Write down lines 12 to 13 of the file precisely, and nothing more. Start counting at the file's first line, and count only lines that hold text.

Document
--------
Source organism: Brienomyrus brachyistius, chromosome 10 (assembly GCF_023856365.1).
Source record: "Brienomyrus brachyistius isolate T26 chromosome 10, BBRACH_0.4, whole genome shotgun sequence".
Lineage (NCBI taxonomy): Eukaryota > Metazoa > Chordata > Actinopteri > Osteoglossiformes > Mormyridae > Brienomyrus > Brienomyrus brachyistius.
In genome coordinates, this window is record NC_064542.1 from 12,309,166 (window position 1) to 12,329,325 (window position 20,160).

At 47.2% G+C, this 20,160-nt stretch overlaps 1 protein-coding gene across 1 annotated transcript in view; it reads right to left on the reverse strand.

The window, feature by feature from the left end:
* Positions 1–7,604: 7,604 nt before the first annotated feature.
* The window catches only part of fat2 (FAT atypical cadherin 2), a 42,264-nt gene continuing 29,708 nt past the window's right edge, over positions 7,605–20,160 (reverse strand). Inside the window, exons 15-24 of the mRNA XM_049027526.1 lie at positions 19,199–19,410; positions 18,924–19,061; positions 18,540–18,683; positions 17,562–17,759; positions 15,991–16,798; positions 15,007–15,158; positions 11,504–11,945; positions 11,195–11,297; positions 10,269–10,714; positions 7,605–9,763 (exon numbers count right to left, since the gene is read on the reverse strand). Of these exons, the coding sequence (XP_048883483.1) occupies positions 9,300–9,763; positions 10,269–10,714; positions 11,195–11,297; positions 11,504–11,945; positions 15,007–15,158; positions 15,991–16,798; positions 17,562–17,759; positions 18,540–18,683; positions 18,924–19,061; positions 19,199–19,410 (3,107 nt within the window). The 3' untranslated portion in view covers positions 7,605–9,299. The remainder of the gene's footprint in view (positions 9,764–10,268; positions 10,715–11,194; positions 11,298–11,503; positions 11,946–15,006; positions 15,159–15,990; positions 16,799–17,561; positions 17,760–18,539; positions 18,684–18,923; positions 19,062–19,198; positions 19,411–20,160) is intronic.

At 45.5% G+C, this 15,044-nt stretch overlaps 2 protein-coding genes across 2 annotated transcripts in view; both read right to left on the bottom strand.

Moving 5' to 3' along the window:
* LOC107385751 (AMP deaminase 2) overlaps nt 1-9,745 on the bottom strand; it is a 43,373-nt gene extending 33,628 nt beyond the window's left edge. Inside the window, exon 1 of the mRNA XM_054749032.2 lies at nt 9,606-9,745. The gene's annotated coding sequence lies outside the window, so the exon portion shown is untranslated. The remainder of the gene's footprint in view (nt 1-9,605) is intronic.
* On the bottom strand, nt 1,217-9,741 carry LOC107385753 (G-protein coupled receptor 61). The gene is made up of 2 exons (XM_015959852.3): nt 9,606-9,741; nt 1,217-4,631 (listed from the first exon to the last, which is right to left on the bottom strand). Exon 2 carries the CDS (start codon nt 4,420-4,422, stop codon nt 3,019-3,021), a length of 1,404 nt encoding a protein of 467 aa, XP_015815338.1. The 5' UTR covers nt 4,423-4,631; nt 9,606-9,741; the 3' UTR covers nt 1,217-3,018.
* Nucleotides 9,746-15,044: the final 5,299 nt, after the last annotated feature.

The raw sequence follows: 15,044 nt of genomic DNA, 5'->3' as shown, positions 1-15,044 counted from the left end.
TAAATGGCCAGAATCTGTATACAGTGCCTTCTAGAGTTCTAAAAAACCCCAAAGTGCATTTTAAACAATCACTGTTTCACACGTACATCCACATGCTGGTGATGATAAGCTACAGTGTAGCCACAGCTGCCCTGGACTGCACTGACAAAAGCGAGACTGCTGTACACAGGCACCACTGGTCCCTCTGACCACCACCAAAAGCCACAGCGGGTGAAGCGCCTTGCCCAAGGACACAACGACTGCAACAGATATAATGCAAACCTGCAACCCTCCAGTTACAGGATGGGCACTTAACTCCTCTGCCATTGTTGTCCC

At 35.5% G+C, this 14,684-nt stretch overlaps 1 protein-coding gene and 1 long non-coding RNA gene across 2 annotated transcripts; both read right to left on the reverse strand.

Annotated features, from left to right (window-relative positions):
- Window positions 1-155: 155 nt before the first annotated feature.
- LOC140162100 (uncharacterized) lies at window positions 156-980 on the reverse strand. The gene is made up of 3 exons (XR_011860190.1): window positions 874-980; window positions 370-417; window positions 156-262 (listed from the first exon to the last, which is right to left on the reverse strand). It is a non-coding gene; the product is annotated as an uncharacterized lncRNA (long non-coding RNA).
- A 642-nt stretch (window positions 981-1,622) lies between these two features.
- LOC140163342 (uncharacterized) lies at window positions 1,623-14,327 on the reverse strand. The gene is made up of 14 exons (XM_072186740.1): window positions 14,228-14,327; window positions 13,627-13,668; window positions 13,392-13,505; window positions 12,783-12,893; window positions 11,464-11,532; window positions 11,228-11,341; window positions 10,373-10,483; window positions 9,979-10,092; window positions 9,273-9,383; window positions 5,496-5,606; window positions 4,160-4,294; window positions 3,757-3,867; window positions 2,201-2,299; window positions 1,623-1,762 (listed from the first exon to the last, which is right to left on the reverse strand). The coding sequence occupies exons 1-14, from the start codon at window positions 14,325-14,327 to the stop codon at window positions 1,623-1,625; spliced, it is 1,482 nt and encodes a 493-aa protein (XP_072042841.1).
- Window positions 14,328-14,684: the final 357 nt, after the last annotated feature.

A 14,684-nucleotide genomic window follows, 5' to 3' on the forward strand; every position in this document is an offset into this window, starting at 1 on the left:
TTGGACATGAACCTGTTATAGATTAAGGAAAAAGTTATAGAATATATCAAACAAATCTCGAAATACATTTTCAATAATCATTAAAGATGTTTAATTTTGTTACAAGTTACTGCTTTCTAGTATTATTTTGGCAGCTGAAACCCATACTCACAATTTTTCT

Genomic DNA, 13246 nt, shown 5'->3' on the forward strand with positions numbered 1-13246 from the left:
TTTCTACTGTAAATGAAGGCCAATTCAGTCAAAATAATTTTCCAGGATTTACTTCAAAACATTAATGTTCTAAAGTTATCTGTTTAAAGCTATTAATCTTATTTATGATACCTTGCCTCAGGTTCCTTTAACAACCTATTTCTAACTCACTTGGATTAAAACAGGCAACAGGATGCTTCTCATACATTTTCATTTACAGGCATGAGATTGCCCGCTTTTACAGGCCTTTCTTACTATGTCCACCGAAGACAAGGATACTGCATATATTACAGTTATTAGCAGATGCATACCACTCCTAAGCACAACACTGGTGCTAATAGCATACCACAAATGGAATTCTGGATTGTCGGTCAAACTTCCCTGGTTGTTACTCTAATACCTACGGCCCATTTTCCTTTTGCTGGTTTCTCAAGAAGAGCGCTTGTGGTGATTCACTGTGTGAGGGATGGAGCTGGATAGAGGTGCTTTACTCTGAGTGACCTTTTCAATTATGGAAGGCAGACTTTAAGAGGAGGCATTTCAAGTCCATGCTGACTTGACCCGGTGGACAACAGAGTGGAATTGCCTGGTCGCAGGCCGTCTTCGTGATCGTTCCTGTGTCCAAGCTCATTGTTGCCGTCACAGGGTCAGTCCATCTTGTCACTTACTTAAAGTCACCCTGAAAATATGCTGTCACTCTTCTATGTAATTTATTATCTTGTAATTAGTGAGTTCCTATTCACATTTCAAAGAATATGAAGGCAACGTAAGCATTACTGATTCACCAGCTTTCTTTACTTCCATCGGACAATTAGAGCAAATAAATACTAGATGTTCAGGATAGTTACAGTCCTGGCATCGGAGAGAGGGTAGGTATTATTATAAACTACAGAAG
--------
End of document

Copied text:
* On the bottom strand, nt 1,217-9,741 carry LOC107385753 (G-protein coupled receptor 61). The gene is made up of 2 exons (XM_015959852.3): nt 9,606-9,741; nt 1,217-4,631 (listed from the first exon to the last, which is right to left on the bottom strand). Exon 2 carries the CDS (start codon nt 4,420-4,422, stop codon nt 3,019-3,021), a length of 1,404 nt encoding a protein of 467 aa, XP_015815338.1. The 5' UTR covers nt 4,423-4,631; nt 9,606-9,741; the 3' UTR covers nt 1,217-3,018.
* Nucleotides 9,746-15,044: the final 5,299 nt, after the last annotated feature.